A federal judge has determined that the race and sex-based hiring quotas imposed on the Cincinnati Police Departmentare no longer constitutional and has determined to lift the policy.
According to an AP article, the quotas were created 40 years ago as part of a 1981 consent decree in order to diversify the police department and remedy historical discrimination.
Now, U.S. District Judge Susan Dlott argued that there is no legal justification for the hiring practice, and determined that such a policy is no longer constitutional.
“Here, by merely stating that evidence of past discrimination by CPD over 40 years ago justifies the use of remedial race-based classifications, the City fails to provide any evidence that at this time the race-based hiring and promotional goals continue to remedy past discrimination or any lingering effects therefrom,” Dlott said in the ruling.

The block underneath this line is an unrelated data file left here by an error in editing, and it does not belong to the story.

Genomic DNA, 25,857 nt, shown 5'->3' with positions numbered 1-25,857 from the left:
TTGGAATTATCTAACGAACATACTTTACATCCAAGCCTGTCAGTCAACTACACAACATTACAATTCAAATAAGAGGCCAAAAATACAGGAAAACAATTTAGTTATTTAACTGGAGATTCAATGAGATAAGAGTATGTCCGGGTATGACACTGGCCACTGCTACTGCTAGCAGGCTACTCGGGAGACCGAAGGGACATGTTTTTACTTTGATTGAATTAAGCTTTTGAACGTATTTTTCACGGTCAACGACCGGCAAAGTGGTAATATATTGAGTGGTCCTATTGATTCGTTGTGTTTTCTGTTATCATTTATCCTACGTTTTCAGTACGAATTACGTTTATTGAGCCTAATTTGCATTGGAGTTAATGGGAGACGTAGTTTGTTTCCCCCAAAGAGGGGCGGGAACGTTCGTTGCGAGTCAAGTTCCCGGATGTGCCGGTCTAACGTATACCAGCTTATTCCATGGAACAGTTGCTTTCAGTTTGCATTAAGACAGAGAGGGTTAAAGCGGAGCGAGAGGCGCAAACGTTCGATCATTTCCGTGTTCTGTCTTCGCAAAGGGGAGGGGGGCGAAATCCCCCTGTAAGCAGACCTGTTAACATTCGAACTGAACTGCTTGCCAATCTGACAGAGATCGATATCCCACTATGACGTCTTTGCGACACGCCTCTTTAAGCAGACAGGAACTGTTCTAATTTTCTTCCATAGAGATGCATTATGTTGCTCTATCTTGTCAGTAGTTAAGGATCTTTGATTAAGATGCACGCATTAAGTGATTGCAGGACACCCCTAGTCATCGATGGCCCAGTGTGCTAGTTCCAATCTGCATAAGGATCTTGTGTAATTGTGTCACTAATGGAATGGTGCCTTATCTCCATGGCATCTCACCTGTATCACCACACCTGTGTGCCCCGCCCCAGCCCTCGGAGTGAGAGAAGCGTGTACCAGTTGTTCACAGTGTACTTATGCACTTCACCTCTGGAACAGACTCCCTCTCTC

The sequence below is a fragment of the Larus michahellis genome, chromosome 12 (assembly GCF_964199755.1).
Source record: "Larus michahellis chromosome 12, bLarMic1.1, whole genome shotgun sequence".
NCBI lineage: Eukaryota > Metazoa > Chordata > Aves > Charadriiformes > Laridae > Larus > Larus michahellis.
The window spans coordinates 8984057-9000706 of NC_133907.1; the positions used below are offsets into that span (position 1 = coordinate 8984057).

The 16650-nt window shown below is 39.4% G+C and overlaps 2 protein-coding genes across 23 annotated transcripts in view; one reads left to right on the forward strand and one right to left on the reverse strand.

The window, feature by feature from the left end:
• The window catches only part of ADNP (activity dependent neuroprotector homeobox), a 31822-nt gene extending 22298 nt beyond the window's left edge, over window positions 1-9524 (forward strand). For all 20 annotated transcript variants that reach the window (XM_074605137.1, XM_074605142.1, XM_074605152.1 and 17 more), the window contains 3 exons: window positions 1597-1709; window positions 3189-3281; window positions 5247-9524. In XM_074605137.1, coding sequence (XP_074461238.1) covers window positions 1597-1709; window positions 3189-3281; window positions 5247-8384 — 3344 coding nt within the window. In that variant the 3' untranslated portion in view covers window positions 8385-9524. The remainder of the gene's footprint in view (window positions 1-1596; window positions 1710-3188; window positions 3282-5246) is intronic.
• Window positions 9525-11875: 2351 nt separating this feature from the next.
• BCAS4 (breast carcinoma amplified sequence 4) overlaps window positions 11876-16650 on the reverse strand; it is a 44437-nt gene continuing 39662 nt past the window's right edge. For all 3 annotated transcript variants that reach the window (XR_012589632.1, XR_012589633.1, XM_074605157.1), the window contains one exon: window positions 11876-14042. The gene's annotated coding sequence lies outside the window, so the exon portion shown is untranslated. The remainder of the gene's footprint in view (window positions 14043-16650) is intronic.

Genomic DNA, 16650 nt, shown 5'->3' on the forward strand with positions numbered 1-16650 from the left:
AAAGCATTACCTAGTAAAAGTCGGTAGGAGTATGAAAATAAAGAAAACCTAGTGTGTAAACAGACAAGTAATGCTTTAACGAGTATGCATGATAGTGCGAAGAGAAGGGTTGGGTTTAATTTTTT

Today, more than 28% of the department’s officers are black and 23% are women. Dlott said that while the use of affirmative action-based quotas can and has improved diversity, they cannot be used to “maintain” such diversity.
Last year, the Justice Department requested that Dlott remove the hiring requirements following a lawsuit in which a white Cincinnati police sergeant said he was discriminated against due to affirmative action policies. The plaintiff said the department selected a Black officer who was less eligible to be promoted to sergeant solely because of the officer’s race.
That officer’s lawyer, Chris Wiest, said it’s unlikely that Dlott’s ruling will negatively affect the department’s diversity.
“Some people believe that we need these requirements, but I think from my client’s perspective, if you want to end race and sex discrimination, you have to stop discriminating on the basis of race and sex,” Wiest said. Similar requirements in other municipalities have previously been lifted for the same reasons, he added.
There has been some pushback to the ruling by city officials, including Democratic Mayor John Cranley and Police Chief Eliot Isaac.
“As the current police chief, I can say that my own career benefitted from the consent decree,” Isaac said in a letter to President Biden. “Without it, I would not be chief.”